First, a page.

• The 2013 update of academic publication output on the Web of Science shows that Nairobi increased by 73% from 2001 to 2013. But this is the lowest increase for all the HERANA institutions: by contrast, Makerere increased by 539%, Eduardo Mondlane by 307% and Ghana by 229%.

In summary, Nairobi is an interesting example of a university that is trying to resolve the tensions of enrolment expansion (earning more income) and developing a stronger research postgraduate function, but without a supporting government policy framework.

However, from the research and doctoral output figures it is clear that the staff complement cannot cope with the contradictory pressures.


Makerere’s new strategic plan has three pillars: becoming a research-led university, transitioning from a teacher-centred to a learner-centred institution, and making a paradigm shift from outreach to knowledge transfer.

In order to move towards a research-led institution, Makerere instituted a number of strategies and structures, including the establishment of a directorate of research and graduate training, strengthening institutional planning, developing a framework for research management, and developing a research monitoring framework.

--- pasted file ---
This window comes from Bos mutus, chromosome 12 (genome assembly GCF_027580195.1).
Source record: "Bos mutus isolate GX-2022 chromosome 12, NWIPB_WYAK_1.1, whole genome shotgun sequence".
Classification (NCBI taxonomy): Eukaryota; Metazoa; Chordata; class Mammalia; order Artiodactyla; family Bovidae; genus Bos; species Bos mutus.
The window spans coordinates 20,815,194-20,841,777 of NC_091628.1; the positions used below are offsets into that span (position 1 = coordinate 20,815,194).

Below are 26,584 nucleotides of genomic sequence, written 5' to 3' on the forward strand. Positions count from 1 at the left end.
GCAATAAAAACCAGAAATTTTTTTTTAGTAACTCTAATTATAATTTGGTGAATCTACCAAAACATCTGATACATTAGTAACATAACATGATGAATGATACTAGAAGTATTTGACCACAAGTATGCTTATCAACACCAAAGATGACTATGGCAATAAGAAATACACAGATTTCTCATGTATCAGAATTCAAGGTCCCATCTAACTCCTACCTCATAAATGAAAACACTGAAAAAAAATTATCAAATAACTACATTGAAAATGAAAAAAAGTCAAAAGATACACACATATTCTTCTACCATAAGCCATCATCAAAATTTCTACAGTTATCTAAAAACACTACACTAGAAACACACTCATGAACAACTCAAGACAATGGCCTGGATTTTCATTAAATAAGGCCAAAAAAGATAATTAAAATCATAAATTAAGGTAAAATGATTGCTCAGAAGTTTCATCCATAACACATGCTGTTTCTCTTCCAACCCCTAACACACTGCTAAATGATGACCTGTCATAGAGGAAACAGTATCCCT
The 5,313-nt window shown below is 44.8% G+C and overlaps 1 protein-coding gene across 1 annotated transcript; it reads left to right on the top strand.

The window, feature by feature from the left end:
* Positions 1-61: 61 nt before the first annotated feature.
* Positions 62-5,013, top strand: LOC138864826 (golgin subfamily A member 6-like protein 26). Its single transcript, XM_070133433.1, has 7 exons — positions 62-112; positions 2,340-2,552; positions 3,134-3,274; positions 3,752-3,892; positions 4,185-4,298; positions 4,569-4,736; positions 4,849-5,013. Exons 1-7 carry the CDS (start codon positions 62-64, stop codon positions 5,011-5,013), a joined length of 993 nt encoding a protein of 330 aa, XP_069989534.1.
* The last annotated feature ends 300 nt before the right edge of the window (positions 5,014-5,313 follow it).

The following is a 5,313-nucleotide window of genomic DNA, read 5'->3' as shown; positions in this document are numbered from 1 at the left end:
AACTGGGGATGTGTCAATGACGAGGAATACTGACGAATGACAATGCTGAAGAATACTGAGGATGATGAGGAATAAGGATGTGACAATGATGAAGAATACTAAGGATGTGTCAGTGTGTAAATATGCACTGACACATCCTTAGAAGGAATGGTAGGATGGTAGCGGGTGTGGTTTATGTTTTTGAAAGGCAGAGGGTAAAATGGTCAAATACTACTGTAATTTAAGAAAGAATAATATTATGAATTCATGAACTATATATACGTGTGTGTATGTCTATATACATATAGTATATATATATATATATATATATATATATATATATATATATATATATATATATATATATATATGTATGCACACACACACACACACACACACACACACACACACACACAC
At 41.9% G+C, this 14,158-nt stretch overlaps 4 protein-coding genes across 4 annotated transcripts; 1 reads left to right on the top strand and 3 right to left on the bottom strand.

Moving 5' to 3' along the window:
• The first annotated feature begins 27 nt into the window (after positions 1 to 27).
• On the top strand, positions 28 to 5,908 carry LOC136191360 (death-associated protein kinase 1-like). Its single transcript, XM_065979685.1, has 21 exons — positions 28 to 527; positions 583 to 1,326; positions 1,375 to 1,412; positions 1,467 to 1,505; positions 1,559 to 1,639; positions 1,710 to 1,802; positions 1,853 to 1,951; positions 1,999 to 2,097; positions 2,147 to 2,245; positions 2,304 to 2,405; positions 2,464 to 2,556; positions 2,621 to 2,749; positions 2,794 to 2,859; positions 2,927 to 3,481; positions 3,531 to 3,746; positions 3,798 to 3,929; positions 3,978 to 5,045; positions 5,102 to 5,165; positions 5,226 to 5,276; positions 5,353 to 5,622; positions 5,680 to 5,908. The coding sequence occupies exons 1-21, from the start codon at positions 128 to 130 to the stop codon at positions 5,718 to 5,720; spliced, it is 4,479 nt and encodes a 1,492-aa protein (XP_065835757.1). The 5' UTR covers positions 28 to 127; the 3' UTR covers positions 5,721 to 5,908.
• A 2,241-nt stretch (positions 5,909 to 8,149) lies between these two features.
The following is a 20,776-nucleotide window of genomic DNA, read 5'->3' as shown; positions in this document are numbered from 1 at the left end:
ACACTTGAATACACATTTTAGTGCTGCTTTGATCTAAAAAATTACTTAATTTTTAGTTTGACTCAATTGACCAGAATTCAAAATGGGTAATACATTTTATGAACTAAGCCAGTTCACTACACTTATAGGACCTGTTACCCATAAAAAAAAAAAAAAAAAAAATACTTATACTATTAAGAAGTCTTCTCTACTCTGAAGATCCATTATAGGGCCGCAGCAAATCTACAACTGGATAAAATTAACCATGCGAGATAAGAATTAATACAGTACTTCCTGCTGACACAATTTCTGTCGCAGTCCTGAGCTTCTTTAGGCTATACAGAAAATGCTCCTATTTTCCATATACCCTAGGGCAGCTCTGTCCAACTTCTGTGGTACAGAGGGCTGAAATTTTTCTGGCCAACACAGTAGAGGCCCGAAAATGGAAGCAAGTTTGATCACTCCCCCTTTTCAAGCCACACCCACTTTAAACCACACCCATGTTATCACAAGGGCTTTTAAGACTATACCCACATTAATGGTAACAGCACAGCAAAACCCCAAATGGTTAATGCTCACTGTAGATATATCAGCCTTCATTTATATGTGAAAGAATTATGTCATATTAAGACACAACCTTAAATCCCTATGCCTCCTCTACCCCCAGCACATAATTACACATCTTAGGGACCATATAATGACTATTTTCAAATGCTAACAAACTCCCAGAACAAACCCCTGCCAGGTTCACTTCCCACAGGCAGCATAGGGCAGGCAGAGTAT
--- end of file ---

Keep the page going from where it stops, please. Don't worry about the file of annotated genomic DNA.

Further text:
The assessment of Makerere shows that the institution met four of the 13 flagship targets. These relate to its favourable ratio of full-time equivalent students-to-academic staff in SET programmes, as well as the throughput rate of total graduates, SET graduates and masters graduates.

The assessment also showed that over the period 2007-11, Makerere had faced eight specific challenges, including the following:

  • The proportions of masters-plus-doctoral students and of doctoral students were below the flagship targets and, in the case of masters-plus-doctoral enrolments, below the average for the eight flagship universities.
  • Its performance fell below the flagship target and the average for the eight flagship universities in the provision of senior academics and of academics with PhD degrees.
  • Other weaknesses which resulted in scores below the flagship target and the flagship averages were its student-to-staff ratio in programmes other than SET; its throughput of doctoral graduates; and its outputs per academic of research publications and of doctoral graduates.
  • Of particular concern for Makerere’s ambition to become a research university is that it has remained a predominantly undergraduate university: in 2009, 91% of the student body was at the undergraduate level and this proportion had only dropped to 90% by 2011 – compared, for instance, to 68% at the University of Cape Town.
  • Nevertheless, between 2007 and 2011, masters enrolments grew by 123%, while doctoral enrolments grew phenomenally from 32 to 563 (1,659%). Even more impressive is the 3:1 ratio of masters-to-doctoral enrolments, which is the same as Cape Town. From this we can conclude that the institution is managing growth at both the undergraduate and postgraduate levels, much more so than the University of Nairobi. But, not dissimilar to Nairobi, the full-time staff complement grew much more slowly, by only 3% between 2007 and 2011, as did the percentage of academics with PhD degrees (3%).